As I have read through various major sagas, though, I have noticed a pattern that many of them share. For whatever reason, as I have been reading through the fourth and final book of the Nicci Chronicles by Terry Goodkind, the pattern has caught my attention enough for me to write about it. In most fantasy series, there are regular references to significant events that took place thousands of years before whatever the contemporary storyline happens to be. Often the main storyline involves the fulfillment of one prophecy or another. It occasionally references the rediscovery of some sort of magic that was common in the past, but was then lost in some cataclysmic event. Sometimes the spirit of some past major figure returns to impact the present in some way. However it plays out, there is regularly an enormous timeline leap that figures prominently in the story.
For entries into the fantasy genre, most of the time the major weapons of choice are essentially medieval weapons – swords, bows and arrows, clubs, maces, axes, and the like. Characters wear armor and carry shields. There is magic, of course (and if you are going to write a fantasy epic, the first thing you need to figure out is what the rules of magic in your story will be), but the broader culture in terms of technology and quality of life is basically a slice out of the idealized Middle Ages in Europe. The thing is, though, when you turn back the clock the few thousand years or so to the significant time in the past, the culture was pretty much the same.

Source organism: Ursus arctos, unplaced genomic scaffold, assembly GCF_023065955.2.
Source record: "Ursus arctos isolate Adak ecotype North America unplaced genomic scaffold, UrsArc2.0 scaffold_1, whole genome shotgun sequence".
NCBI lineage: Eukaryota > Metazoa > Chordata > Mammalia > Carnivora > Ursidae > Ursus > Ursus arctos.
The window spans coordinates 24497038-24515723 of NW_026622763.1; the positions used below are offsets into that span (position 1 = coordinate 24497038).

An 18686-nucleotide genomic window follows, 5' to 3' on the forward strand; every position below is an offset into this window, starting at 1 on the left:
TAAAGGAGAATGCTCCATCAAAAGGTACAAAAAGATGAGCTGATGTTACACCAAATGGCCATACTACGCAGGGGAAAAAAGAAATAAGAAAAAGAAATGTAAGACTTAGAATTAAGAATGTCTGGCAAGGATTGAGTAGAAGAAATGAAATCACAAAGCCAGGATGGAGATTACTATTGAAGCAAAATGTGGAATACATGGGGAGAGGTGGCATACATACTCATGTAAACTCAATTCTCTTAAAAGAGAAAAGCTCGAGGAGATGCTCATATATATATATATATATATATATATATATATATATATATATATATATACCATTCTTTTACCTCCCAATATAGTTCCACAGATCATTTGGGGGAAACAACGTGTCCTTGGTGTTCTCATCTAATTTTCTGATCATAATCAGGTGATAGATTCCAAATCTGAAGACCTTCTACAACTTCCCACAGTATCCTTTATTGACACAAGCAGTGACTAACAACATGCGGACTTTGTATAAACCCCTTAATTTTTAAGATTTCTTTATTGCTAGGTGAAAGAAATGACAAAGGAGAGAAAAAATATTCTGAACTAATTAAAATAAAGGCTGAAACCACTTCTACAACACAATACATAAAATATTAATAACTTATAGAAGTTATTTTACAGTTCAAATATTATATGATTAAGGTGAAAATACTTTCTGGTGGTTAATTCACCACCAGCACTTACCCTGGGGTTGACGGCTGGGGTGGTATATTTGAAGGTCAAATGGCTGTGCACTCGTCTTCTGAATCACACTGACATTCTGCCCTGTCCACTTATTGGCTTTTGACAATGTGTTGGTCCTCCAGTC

Now, some of this is attributable to the presence of magic. When people can accomplish things by magic that we use technology for today, the technologies we use aren’t developed. Now, yes, I know well the line about any sufficiently advanced technology being indistinguishable from magic, but that doesn’t apply here. Magic in these stories is not a substitute for technology. It’s magic. There’s a difference. Why, even in the world of the Marvel Cinematic Universe, where toward the beginning the leaned a bit into that magic-is-simply-advanced-technology line early on, as Dr. Strange and the mystical world have begun to figure more into things, they’ve pretty well abandoned it. Magic is magic and technology is technology.